Hybrids aren't the reason things are what they are, it's the VAG twins. Porsche and Audi running f1-level budgets pushed out anyone and everyone that wanted to join, like Nissan. The only reason Toyota stayed on is because they have the F1 facilities at TMG so they don't need to outsource. That saves them money and the powertrain is done at Fuji so it's not a big project with multiple fronts having to come together. Not to mention Toyota is the leader in hybrids worldwide so there's that.


Edited by TF110, 11 July 2019 - 04:13.


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#40 Dr. Austin

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Posted 11 July 2019 - 05:18

Why would you want to cancel lmp1 and have 'spec-O-reca' as the top class?

 

Because it's a joke that isn't funny. Six cars is a world championship? At least with P2 cars you would have a full field and good racing, neither of which the WEC has provided for at least the last two seasons and it doesn't look like it's going to get any better.

 

In WEC the P2 cars are the stars of the show. They always have a good battle going and they have proven over and over again they deserve their own showcase.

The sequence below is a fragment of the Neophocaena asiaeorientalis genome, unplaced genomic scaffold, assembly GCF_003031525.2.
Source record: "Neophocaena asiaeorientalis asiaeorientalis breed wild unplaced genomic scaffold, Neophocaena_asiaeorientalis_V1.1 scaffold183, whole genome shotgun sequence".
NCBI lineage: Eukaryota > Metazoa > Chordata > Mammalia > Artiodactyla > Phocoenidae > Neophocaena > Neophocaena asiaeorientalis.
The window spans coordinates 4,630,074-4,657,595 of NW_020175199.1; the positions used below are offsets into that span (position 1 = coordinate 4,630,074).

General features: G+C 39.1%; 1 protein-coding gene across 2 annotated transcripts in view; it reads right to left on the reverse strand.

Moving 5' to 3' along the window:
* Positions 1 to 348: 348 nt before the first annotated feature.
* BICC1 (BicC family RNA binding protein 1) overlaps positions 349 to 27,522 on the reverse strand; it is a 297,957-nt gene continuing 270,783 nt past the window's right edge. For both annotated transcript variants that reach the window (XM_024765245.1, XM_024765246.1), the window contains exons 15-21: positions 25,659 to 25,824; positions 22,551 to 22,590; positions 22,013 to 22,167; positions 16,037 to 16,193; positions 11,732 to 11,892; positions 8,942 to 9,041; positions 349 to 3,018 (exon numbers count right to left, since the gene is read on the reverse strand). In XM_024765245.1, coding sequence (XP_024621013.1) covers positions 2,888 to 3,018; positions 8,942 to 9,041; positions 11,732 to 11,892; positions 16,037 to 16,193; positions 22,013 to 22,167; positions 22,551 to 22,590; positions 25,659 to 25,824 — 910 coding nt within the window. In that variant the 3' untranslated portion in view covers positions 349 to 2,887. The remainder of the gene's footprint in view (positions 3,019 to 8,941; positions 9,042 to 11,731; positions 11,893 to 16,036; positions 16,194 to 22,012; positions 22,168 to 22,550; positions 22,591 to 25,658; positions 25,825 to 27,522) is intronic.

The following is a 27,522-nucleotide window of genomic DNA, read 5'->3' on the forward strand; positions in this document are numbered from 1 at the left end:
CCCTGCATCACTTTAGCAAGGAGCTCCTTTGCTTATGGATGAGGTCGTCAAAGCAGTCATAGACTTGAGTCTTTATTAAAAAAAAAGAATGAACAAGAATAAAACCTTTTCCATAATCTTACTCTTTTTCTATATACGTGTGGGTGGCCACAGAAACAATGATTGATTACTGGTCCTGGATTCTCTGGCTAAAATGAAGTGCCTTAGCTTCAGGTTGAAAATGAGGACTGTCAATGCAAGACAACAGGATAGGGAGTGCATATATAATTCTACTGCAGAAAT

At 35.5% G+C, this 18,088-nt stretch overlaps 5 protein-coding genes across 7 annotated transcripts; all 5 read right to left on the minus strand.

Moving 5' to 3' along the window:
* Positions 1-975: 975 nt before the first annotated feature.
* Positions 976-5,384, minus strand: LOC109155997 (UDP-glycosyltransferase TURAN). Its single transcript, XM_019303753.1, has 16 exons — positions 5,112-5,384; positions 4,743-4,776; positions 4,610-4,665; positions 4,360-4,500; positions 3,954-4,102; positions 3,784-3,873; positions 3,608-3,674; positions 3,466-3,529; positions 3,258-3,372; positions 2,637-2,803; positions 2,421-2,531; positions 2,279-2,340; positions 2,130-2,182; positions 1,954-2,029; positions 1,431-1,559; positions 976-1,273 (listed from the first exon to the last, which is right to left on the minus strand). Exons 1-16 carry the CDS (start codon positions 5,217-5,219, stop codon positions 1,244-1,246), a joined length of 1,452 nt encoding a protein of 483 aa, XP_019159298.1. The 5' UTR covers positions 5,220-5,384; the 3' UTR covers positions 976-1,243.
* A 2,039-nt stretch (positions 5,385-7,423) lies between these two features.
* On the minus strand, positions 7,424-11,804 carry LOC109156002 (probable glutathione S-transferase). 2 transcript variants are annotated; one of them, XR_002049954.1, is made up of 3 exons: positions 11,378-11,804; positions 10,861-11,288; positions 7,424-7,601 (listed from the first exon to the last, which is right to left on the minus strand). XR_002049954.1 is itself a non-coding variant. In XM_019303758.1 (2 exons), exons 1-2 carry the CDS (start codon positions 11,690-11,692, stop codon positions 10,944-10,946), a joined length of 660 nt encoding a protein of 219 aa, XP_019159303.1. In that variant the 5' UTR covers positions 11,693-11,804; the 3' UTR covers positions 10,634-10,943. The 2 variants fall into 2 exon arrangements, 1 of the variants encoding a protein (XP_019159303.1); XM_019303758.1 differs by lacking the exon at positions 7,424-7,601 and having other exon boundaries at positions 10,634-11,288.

As bad as it is that SMP dropped out...............

 

Did you read why they are pulling out?

 

SMP dropped out because the FIA has handed Toyota such a huge EOT advantage that it's not a sustainable series for privateers. Dragonspeed has decided to do something sensible and race Indycars, where they can make, instead of bleed money.

 

There goes three cars, right there, and all because the WEC is not looking after the interests of the privateers. WEC is going to end up with nothing, which they did to themselves.

 

Can Rebellion be far behind? They like racing in the states, and we would love to have them as full time entrants. There are also several manufacturers looking for a good team to spearhead their potential entry, so where do you think Rebellion's best opportunity could be? Would it be as no-hopers in a six car race, or potential winners in IMSA, maybe developing a DPI for a manufacturer?

 

One thing is fact: WEC is losing it's prototype teams in rapid succession and they may not even be done yet. 

 

 

I'd rather watch the 3 lmp1 teams left than a bunch of different colored Oreca p2's. 

 

Seriously, would you put credibility in a "world manufacturers championship" that only one manufacture values enough to race in? 

 

 

Hybrids aren't the reason things are what they are, it's the VAG twins. Porsche and Audi running f1-level budgets pushed out anyone and everyone that wanted to join, like Nissan.